Most defendants plead out at any level, so you won't be going to trial all that often regardless. I think you'll probably want to choose based on how much work is available. My federal courthouse gets a ton of multiple-defendant drug smuggling cases so it probably gets a bit dull after a while, but there's enough work to go around. I don't actually know what CJA stands for- everyone just uses the abbreviation.

m1ke

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Re: Tier 2 law students on the American dream
« Reply #116 on: July 20, 2007, 06:48:54 PM »
You can do it at the state level also. CJA stands for "Criminal Justice Agency"? Also at the state level I'd rarely be doing trials, because something like 95% are pleaded out. I'd rather do it at the state level.

Most defendants plead out at any level, so you won't be going to trial all that often regardless. I think you'll probably want to choose based on how much work is available. My federal courthouse gets a ton of multiple-defendant drug smuggling cases so it probably gets a bit dull after a while, but there's enough work to go around. I don't actually know what CJA stands for- everyone just uses the abbreviation.

Here is some more info also

"Pay for attorneys varies across states, counties, and other jurisdictional districts. Attorneys may be paid on an hourly basis; for example, $30 an hour for work out of court and $40 an hour for work in court. In some states, attorneys are provided a flat fee per case.

 

In a contract attorney program the state, county, or other jurisdictional district enters into contracts with private attorneys, law firms, bar associations, or nonprofit organizations to provide representation to indigent defendants. Such arrangements may pay attorneys in different ways. In a fixed-price contract program, the lawyer, firm, or bar association agrees to accept an undetermined number of cases within an certain period of time, frequently one year, for a single flat fee. In a fixed-fee-per-case contract program, a private lawyer, firm, or organization provides representation for a predetermined number of cases for a fixed fee per case. Frequently, funds for support services, investigation, secretarial services, and expert witnesses are included in the contract. Many jurisdictions have adopted the fixed-price contract model solely as a means to cut costs and to predict the cost of litigation going into the fiscal year. "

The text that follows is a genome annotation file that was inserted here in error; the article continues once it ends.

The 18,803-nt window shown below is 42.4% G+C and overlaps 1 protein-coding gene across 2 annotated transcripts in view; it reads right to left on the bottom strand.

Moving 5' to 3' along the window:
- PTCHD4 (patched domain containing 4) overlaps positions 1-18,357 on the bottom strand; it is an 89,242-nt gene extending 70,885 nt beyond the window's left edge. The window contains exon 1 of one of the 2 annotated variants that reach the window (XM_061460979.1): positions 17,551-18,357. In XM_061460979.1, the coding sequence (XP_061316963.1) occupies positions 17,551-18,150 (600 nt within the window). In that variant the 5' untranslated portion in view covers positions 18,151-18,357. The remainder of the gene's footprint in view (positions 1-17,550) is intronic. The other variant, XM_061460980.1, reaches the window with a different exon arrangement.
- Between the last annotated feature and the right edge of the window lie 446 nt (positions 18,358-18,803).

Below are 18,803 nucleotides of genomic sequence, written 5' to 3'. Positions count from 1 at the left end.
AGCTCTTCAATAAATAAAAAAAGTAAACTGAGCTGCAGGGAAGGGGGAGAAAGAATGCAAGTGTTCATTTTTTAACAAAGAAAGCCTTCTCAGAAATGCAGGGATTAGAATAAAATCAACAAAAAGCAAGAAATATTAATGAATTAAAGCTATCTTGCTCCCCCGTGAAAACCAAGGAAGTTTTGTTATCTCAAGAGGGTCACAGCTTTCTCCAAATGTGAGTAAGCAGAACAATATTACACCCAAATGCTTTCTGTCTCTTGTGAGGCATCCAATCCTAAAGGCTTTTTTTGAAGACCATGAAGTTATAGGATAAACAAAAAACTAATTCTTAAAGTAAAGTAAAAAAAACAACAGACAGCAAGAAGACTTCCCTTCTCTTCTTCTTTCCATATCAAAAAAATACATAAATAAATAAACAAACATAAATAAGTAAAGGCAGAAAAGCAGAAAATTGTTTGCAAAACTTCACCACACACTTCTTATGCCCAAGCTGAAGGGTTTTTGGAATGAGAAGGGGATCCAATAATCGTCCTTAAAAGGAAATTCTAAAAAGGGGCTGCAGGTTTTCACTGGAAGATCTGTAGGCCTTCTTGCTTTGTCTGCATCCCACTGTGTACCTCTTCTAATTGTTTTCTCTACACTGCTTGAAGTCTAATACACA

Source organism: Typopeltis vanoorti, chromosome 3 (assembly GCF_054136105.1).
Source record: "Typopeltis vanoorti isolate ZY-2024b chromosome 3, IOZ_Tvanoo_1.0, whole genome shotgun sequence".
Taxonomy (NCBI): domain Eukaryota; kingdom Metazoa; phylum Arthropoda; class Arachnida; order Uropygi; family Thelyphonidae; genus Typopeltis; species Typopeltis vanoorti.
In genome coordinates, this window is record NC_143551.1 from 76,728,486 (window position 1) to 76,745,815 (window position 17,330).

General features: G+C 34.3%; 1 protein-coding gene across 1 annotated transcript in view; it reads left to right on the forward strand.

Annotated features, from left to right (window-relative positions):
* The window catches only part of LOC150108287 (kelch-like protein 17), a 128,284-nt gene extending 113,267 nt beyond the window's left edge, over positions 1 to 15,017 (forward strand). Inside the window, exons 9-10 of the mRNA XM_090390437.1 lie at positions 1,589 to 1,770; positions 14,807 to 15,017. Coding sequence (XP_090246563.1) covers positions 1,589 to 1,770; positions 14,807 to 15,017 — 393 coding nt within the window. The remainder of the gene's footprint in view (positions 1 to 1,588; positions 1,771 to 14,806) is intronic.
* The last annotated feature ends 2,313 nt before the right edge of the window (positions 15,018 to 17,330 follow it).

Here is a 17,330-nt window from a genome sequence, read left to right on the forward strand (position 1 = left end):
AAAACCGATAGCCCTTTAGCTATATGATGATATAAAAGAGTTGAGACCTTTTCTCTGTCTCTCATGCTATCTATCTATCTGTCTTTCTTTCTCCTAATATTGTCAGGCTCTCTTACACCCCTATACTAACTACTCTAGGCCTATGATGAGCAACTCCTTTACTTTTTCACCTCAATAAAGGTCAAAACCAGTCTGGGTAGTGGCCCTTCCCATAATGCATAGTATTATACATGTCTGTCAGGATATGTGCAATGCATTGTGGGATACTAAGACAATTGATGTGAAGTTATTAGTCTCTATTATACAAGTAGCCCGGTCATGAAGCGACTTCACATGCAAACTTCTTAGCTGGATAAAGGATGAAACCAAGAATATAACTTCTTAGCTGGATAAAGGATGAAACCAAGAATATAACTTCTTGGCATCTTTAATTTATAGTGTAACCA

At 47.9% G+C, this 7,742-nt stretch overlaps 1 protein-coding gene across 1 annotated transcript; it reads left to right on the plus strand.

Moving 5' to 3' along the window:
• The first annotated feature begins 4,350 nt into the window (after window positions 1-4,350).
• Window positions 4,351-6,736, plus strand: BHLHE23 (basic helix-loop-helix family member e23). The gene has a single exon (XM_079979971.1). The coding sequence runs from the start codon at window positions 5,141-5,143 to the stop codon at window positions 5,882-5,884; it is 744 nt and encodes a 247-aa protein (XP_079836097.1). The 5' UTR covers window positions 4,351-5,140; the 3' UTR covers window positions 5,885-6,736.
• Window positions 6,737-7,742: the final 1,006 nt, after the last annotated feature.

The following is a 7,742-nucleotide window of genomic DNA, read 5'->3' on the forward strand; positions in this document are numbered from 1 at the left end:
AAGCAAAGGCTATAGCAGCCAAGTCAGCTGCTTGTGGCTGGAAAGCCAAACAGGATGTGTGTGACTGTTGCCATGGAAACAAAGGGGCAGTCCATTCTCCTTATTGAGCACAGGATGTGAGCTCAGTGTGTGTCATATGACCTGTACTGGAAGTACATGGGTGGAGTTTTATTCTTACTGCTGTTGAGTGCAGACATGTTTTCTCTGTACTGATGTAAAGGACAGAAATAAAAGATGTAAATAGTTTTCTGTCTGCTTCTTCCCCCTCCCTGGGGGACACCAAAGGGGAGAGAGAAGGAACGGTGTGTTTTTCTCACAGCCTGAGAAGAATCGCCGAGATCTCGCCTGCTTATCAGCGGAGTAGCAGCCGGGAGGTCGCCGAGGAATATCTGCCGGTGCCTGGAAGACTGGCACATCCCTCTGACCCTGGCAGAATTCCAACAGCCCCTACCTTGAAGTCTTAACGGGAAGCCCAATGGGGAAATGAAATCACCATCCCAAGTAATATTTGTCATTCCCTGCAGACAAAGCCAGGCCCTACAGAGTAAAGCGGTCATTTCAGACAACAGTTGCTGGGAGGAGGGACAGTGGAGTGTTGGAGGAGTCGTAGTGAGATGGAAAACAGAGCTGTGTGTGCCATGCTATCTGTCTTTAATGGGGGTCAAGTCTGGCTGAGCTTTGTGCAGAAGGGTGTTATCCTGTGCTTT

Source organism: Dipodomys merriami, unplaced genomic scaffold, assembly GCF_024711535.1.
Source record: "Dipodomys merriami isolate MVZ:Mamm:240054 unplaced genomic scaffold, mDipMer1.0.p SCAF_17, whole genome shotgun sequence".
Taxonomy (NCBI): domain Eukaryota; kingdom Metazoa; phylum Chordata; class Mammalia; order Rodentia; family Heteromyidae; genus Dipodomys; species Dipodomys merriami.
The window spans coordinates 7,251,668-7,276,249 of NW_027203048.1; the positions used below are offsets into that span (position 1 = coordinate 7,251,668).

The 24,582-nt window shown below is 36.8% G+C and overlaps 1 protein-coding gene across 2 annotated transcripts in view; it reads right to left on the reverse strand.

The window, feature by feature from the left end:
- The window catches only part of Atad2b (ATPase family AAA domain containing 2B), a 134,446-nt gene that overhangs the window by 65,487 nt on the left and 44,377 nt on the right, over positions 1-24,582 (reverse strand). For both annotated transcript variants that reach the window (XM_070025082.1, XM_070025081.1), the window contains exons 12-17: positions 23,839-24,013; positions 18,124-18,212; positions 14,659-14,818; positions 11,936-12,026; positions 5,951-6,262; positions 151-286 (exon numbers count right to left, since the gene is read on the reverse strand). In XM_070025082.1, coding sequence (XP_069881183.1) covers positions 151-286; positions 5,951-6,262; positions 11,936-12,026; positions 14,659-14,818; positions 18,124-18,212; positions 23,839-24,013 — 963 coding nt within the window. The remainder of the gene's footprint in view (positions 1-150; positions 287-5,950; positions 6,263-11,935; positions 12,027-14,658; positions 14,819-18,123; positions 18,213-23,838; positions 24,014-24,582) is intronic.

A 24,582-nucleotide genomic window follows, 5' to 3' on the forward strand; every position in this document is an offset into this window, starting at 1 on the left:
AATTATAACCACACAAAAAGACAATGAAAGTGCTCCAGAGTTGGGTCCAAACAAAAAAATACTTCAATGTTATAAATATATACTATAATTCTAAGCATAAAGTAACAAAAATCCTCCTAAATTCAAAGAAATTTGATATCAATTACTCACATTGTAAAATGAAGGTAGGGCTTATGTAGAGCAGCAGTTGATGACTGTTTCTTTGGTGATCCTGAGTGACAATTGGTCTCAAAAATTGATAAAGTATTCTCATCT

myconfessions

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Re: Tier 2 law students on the American dream
« Reply #117 on: July 20, 2007, 07:50:59 PM »
You can hurl insults if you like, but I did graduate from the top half of a tier 2 school, and I am a former model, so take my advice for what it is worth. 

What the @#!* does being a lawyer have to do with being a former model? The stupidity of that argument hurts my brain.

Don't get me wrong, nobody is saying tier two schools do just as well as Harvard; not at all. But everyone uses that f-ing reject at life blogger as an example of how life will be if you go to anything but a T14  school. There's thousands of very successful lawyers coming out from both BLS and other T2/T3 schools.

If there's one thing you can always spot a winner versus a loser on, it's what people they associate and relate to. If you pick the number one law school loser that is temporaryattorney-idiot, chances are you've picked the highway to hell for your career.

Look for successful people and learn from them. Don't look for failures and listen to their cries. People fail at life every single day, best thing you can do is take two steps to the side and let them fail on their own.

I love your attitude and perspective.  It's so much more refreshing than someone screaming, "Look!  someone went to a tier 2/3 and they're unhappy with their job and life.  Obviously you will be too."  Sounds like a flawed argument to me.
GW Law Class of 2010

frnkln_smth

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Re: Tier 2 law students on the American dream
« Reply #118 on: July 20, 2007, 08:47:58 PM »
You wouldn't opt for a $50/month payment to pay down the loans, you would do so to keep them "on hold" until you make more money (assuming you will). That's pretty obvious. Either way, if you can't deal with a $150k loan on $50k/year, you will probably fail at every aspect of life beyond breathing, eating and taking a piss.

excellent strategy...i just don't see how anyone could be stuck